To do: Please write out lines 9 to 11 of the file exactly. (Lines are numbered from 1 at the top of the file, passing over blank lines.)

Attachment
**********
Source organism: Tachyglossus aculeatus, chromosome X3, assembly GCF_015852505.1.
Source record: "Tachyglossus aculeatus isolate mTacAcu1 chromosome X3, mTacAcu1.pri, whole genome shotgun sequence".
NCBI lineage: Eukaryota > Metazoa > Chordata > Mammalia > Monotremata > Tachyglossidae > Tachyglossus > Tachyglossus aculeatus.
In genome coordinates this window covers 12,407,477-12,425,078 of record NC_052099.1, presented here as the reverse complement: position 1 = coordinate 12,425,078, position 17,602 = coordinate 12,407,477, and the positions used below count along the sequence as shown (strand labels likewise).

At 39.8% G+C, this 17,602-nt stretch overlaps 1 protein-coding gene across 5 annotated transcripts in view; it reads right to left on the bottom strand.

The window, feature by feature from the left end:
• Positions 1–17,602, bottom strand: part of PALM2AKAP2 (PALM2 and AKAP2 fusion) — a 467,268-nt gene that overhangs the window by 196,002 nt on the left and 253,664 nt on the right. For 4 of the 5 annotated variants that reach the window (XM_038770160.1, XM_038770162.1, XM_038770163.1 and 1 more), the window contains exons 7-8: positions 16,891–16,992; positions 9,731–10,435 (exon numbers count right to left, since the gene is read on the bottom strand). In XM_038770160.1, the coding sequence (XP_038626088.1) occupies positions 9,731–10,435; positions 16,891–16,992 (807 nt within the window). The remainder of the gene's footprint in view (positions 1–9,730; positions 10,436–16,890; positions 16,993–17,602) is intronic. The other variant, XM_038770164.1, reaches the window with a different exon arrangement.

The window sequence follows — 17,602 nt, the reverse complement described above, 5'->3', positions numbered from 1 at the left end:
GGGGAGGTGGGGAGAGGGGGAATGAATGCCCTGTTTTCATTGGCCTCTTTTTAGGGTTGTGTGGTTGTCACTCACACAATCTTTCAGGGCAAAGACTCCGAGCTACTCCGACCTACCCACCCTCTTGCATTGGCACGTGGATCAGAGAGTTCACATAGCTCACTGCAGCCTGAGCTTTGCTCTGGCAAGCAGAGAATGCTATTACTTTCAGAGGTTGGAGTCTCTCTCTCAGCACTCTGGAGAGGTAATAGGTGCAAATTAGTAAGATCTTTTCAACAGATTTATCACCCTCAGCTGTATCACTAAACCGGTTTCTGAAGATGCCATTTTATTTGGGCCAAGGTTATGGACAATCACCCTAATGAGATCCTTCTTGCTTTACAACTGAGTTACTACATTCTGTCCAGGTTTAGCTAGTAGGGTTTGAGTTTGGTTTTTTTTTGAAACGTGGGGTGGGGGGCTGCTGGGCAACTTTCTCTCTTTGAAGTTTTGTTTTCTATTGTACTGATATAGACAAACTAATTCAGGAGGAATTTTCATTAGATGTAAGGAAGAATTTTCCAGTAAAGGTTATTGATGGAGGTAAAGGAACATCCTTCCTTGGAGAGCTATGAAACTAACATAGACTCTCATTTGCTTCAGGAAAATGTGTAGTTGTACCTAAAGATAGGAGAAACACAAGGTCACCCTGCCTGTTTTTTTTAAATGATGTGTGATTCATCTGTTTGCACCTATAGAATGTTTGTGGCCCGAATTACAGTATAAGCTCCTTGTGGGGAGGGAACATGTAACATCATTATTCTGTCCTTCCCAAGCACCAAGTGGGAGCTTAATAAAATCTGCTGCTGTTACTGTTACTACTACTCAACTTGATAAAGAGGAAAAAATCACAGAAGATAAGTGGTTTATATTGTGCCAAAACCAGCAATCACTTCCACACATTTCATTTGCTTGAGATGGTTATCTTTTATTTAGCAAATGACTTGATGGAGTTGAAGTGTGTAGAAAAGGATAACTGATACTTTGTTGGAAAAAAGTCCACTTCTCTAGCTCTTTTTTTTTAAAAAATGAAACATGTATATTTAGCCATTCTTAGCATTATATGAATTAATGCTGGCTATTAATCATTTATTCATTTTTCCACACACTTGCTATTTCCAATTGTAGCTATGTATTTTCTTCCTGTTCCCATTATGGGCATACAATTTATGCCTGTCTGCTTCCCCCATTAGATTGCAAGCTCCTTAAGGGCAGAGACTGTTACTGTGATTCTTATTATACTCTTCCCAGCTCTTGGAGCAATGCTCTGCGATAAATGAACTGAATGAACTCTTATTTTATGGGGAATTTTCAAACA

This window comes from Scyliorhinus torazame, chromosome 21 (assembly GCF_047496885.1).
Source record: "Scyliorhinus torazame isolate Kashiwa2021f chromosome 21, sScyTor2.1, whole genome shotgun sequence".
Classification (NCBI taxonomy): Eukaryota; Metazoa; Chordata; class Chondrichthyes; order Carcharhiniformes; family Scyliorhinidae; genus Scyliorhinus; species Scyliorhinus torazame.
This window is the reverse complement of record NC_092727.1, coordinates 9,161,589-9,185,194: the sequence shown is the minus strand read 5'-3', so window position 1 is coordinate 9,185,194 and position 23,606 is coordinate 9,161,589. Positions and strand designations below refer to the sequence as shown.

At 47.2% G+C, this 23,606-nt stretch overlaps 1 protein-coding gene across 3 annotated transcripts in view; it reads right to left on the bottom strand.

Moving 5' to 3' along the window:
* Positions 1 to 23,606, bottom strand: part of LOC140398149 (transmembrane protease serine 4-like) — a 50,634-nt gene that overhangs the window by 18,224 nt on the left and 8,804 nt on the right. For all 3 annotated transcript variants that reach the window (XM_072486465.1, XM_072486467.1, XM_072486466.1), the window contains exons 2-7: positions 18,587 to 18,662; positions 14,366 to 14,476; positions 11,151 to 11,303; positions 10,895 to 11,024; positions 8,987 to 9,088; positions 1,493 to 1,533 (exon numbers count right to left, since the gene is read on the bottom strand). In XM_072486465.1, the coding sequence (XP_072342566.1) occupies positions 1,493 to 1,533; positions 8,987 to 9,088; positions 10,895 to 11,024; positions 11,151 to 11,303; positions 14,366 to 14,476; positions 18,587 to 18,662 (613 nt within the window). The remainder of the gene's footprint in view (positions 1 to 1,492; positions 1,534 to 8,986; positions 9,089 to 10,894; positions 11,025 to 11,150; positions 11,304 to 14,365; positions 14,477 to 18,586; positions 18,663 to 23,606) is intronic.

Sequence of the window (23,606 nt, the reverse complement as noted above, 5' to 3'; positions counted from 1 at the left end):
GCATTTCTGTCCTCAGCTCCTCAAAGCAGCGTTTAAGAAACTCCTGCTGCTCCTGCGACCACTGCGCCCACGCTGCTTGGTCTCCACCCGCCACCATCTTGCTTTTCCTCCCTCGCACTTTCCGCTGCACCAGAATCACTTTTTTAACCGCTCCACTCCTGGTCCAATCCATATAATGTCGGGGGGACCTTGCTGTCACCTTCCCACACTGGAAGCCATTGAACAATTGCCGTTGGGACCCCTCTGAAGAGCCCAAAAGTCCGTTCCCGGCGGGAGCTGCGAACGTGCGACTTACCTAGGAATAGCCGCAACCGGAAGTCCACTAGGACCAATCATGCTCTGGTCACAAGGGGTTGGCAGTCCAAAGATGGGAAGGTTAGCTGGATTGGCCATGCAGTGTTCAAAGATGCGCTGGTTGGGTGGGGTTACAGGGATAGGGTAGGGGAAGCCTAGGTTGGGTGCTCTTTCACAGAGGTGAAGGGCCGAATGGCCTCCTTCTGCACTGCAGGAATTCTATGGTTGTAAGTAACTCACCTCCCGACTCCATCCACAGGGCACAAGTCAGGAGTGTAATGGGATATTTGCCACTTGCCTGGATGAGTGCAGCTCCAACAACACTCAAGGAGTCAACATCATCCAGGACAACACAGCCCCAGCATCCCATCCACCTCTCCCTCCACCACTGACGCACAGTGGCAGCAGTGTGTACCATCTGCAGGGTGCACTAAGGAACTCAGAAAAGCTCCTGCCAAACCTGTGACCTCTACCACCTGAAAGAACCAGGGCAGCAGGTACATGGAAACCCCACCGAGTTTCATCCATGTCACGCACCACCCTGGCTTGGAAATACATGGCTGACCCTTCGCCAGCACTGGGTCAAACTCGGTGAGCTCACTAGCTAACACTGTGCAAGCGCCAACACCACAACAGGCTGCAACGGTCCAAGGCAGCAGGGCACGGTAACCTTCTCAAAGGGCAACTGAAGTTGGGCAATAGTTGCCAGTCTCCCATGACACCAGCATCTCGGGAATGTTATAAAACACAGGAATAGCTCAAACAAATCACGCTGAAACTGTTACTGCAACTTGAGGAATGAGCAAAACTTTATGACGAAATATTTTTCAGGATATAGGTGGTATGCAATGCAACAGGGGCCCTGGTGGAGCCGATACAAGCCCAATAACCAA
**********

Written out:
GGGGAGGTGGGGAGAGGGGGAATGAATGCCCTGTTTTCATTGGCCTCTTTTTAGGGTTGTGTGGTTGTCACTCACACAATCTTTCAGGGCAAAGACTCCGAGCTACTCCGACCTACCCACCCTCTTGCATTGGCACGTGGATCAGAGAGTTCACATAGCTCACTGCAGCCTGAGCTTTGCTCTGGCAAGCAGAGAATGCTATTACTTTCAGAGGTTGGAGTCTCTCTCTCAGCACTCTGGAGAGGTAATAGGTGCAAATTAGTAAGATCTTTTCAACAGATTTATCACCCTCAGCTGTATCACTAAACCGGTTTCTGAAGATGCCATTTTATTTGGGCCAAGGTTATGGACAATCACCCTAATGAGATCCTTCTTGCTTTACAACTGAGTTACTACATTCTGTCCAGGTTTAGCTAGTAGGGTTTGAGTTTGGTTTTTTTTTGAAACGTGGGGTGGGGGGCTGCTGGGCAACTTTCTCTCTTTGAAGTTTTGTTTTCTATTGTACTGATATAGACAAACTAATTCAGGAGGAATTTTCATTAGATGTAAGGAAGAATTTTCCAGTAAAGGTTATTGATGGAGGTAAAGGAACATCCTTCCTTGGAGAGCTATGAAACTAACATAGACTCTCATTTGCTTCAGGAAAATGTGTAGTTGTACCTAAAGATAGGAGAAACACAAGGTCACCCTGCCTGTTTTTTTTAAATGATGTGTGATTCATCTGTTTGCACCTATAGAATGTTTGTGGCCCGAATTACAGTATAAGCTCCTTGTGGGGAGGGAACATGTAACATCATTATTCTGTCCTTCCCAAGCACCAAGTGGGAGCTTAATAAAATCTGCTGCTGTTACTGTTACTACTACTCAACTTGATAAAGAGGAAAAAATCACAGAAGATAAGTGGTTTATATTGTGCCAAAACCAGCAATCACTTCCACACATTTCATTTGCTTGAGATGGTTATCTTTTATTTAGCAAATGACTTGATGGAGTTGAAGTGTGTAGAAAAGGATAACTGATACTTTGTTGGAAAAAAGTCCACTTCTCTAGCTCTTTTTTTTTAAAAAATGAAACATGTATATTTAGCCATTCTTAGCATTATATGAATTAATGCTGGCTATTAATCATTTATTCATTTTTCCACACACTTGCTATTTCCAATTGTAGCTATGTATTTTCTTCCTGTTCCCATTATGGGCATACAATTTATGCCTGTCTGCTTCCCCCATTAGATTGCAAGCTCCTTAAGGGCAGAGACTGTTACTGTGATTCTTATTATACTCTTCCCAGCTCTTGGAGCAATGCTCTGCGATAAATGAACTGAATGAACTCTTATTTTATGGGGAATTTTCAAACA

This window comes from Scyliorhinus torazame, chromosome 21 (assembly GCF_047496885.1).
Source record: "Scyliorhinus torazame isolate Kashiwa2021f chromosome 21, sScyTor2.1, whole genome shotgun sequence".